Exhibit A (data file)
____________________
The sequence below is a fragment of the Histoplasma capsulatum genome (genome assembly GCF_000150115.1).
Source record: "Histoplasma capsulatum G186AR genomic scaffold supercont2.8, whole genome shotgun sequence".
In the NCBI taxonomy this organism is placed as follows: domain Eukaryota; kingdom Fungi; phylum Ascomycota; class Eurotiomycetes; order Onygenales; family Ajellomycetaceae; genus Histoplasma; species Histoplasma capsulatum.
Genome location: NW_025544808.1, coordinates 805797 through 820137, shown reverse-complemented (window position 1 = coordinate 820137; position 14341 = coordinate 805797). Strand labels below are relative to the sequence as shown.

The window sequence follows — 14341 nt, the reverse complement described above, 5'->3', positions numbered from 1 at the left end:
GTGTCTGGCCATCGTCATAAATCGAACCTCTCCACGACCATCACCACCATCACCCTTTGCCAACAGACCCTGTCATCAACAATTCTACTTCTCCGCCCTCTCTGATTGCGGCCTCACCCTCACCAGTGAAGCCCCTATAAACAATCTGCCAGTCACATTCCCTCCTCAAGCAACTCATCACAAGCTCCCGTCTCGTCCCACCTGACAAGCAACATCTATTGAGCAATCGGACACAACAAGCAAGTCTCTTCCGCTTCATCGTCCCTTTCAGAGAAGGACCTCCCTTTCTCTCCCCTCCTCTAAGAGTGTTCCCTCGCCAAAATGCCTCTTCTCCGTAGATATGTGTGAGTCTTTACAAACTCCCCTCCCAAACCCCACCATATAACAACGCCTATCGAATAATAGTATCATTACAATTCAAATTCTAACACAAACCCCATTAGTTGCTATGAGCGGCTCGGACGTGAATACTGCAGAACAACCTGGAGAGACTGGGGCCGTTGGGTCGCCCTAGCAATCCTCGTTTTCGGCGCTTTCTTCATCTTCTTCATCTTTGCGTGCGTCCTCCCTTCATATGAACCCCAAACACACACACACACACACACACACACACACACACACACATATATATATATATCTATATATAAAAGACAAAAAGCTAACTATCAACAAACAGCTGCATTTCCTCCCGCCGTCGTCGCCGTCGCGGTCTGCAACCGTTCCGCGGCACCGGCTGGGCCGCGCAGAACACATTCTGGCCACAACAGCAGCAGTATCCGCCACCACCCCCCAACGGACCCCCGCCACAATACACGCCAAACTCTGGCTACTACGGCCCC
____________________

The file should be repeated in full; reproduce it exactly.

The sequence below is a fragment of the Histoplasma capsulatum genome (genome assembly GCF_000150115.1).
Source record: "Histoplasma capsulatum G186AR genomic scaffold supercont2.8, whole genome shotgun sequence".
In the NCBI taxonomy this organism is placed as follows: domain Eukaryota; kingdom Fungi; phylum Ascomycota; class Eurotiomycetes; order Onygenales; family Ajellomycetaceae; genus Histoplasma; species Histoplasma capsulatum.
Genome location: NW_025544808.1, coordinates 805797 through 820137, shown reverse-complemented (window position 1 = coordinate 820137; position 14341 = coordinate 805797). Strand labels below are relative to the sequence as shown.

The window sequence follows — 14341 nt, the reverse complement described above, 5'->3', positions numbered from 1 at the left end:
GTGTCTGGCCATCGTCATAAATCGAACCTCTCCACGACCATCACCACCATCACCCTTTGCCAACAGACCCTGTCATCAACAATTCTACTTCTCCGCCCTCTCTGATTGCGGCCTCACCCTCACCAGTGAAGCCCCTATAAACAATCTGCCAGTCACATTCCCTCCTCAAGCAACTCATCACAAGCTCCCGTCTCGTCCCACCTGACAAGCAACATCTATTGAGCAATCGGACACAACAAGCAAGTCTCTTCCGCTTCATCGTCCCTTTCAGAGAAGGACCTCCCTTTCTCTCCCCTCCTCTAAGAGTGTTCCCTCGCCAAAATGCCTCTTCTCCGTAGATATGTGTGAGTCTTTACAAACTCCCCTCCCAAACCCCACCATATAACAACGCCTATCGAATAATAGTATCATTACAATTCAAATTCTAACACAAACCCCATTAGTTGCTATGAGCGGCTCGGACGTGAATACTGCAGAACAACCTGGAGAGACTGGGGCCGTTGGGTCGCCCTAGCAATCCTCGTTTTCGGCGCTTTCTTCATCTTCTTCATCTTTGCGTGCGTCCTCCCTTCATATGAACCCCAAACACACACACACACACACACACACACACACACACACACATATATATATATATCTATATATAAAAGACAAAAAGCTAACTATCAACAAACAGCTGCATTTCCTCCCGCCGTCGTCGCCGTCGCGGTCTGCAACCGTTCCGCGGCACCGGCTGGGCCGCGCAGAACACATTCTGGCCACAACAGCAGCAGTATCCGCCACCACCCCCCAACGGACCCCCGCCACAATACACGCCAAACTCTGGCTACTACGGCCCC